Traumatic brain injuries may be linked to RNFL loss.

Brain imaging techniques are not able to reliably detect neuronal degradation caused by traumatic brain injury (TBI). Researchers noted that they believe the retina may be an accessible site to identify alterations to neural tissue after TBI. Their study examined whether multiple TBIs in young subjects elicit structural changes in the macula and retinal nerve fiber layer (RNFL).

From 10 adult patients with a history of at least two mild or moderate TBIs (80% female, average age: 26.1) compared with 10 age- and sex-matched controls with no TBI history, the researchers acquired OCT images of the macula and peripapillary RNFL. Scanning laser polarimetry (SLP) with variable corneal compensation was also used to image the macula and peripapillary RNFL.

The case subjects reported an average of 3.3 TBIs over a range of one to 18 years prior. The study noted no differences in minimal foveal thickness or macular phase retardation between the groups. There were no differences in OCT-measured global, temporal, temporal-superior, nasal-superior, nasal or temporal-inferior RNFL thicknesses between the groups; however, nasal-inferior RNFL thickness was significantly lower in case subjects (97.1µm) than in control subjects (118µm). Similarly, the SLP-measured inferior average was significantly lower in case subjects (56.6µm) vs. control subjects (60.7µm). The temporal-superior-nasal-inferior-temporal (TSNIT) average was also significantly lower in case subjects (62.9µm) vs. control subjects (68.5µm). There were no differences between the groups for SLP parameters superior average, TSNIT standard deviation and nerve fiber index.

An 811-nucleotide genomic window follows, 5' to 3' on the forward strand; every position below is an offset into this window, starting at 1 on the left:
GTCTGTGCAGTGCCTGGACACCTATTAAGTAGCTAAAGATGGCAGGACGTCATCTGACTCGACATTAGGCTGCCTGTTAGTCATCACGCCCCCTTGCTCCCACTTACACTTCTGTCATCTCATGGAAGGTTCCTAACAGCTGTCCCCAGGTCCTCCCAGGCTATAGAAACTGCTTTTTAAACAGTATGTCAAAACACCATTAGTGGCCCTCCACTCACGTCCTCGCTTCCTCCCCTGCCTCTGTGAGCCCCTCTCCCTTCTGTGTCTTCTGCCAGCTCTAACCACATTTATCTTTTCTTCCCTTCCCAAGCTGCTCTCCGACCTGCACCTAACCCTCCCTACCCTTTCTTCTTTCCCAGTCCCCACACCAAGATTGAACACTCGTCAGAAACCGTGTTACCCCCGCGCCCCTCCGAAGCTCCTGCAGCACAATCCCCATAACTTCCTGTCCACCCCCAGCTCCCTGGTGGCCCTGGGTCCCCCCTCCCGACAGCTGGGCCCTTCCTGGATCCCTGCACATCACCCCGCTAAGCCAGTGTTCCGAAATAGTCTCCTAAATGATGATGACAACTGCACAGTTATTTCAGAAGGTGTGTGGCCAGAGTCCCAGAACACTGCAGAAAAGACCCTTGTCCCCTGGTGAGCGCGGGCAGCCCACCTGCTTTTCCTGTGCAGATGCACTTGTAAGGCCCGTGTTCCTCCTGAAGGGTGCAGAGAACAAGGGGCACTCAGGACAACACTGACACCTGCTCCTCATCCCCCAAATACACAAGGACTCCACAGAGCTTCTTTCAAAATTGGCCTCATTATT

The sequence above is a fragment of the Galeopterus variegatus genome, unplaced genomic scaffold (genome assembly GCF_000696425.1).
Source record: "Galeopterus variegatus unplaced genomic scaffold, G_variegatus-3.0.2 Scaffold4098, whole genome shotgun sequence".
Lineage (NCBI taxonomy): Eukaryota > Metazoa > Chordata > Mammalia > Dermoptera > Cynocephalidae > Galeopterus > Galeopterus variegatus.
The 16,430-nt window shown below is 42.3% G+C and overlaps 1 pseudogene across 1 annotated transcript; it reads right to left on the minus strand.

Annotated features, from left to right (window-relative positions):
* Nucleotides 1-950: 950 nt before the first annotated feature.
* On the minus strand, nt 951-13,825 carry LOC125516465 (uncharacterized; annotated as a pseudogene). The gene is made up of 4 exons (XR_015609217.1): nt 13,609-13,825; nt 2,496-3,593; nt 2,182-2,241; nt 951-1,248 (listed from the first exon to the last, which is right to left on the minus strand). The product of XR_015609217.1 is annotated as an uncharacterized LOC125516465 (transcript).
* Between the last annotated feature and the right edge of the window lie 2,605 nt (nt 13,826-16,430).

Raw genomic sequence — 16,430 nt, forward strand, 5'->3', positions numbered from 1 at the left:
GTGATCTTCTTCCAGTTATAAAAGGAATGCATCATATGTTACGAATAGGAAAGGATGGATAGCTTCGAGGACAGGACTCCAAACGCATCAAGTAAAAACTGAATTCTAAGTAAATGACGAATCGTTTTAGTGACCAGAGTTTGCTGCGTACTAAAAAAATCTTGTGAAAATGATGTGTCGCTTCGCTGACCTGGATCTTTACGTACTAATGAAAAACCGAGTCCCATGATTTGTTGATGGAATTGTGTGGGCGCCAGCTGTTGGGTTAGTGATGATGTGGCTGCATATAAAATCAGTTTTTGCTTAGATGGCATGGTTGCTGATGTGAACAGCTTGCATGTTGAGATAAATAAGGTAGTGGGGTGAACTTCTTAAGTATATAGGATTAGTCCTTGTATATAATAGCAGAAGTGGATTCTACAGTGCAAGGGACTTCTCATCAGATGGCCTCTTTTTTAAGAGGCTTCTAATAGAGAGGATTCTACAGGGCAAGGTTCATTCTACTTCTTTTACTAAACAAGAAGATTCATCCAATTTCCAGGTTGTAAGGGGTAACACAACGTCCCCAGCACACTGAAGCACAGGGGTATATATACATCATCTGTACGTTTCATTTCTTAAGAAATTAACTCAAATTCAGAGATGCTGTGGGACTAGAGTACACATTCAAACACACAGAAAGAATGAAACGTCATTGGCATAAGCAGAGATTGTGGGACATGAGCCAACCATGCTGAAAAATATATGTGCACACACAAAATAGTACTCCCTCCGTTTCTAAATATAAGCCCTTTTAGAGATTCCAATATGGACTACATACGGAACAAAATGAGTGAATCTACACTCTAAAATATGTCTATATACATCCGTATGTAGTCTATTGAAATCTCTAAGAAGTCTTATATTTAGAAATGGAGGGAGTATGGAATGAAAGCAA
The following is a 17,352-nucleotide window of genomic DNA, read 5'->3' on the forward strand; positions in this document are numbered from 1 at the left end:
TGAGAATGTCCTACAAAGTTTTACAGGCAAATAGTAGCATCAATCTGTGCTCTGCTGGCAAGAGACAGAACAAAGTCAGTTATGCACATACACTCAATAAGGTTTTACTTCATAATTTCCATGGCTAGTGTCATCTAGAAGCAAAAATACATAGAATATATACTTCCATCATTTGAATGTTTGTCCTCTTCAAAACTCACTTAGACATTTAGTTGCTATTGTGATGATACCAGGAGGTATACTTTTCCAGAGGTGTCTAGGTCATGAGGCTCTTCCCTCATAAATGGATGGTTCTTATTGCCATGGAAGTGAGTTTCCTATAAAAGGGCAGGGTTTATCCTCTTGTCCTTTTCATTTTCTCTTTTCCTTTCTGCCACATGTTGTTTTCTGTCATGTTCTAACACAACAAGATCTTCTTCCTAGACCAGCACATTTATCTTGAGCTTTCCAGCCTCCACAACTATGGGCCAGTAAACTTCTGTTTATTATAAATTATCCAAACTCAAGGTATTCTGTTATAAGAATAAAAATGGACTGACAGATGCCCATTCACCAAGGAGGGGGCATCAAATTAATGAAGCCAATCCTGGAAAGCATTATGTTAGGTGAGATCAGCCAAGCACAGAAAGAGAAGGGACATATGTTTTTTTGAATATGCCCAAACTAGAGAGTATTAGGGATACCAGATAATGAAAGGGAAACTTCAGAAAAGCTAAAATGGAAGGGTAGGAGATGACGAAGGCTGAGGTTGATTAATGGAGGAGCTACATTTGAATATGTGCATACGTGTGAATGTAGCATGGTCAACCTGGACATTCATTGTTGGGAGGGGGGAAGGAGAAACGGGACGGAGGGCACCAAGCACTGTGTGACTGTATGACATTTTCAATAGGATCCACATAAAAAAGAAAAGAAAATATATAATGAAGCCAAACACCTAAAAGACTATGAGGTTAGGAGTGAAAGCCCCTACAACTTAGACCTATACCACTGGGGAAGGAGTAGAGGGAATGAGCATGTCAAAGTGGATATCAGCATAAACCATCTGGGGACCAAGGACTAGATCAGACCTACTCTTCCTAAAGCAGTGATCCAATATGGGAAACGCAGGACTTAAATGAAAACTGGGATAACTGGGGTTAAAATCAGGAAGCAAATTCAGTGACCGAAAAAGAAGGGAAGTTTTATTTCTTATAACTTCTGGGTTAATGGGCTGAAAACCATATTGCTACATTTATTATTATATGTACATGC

“Our results agree with reports in the literature of RNFL thinning in male collision-sport athletes,” noted Elizabeth Stern-Green, third-year OD/MS student at the Ohio State University College of Optometry. “These outcomes support the eye’s potential as a site to objectively detect structural changes to neural tissue after TBI.”

Stern-Green E, Shelton E, Day E, et al. Retinal nerve fiber layer degradation in subjects with a history of multiple traumatic brain injuries. AAO Meeting 2021.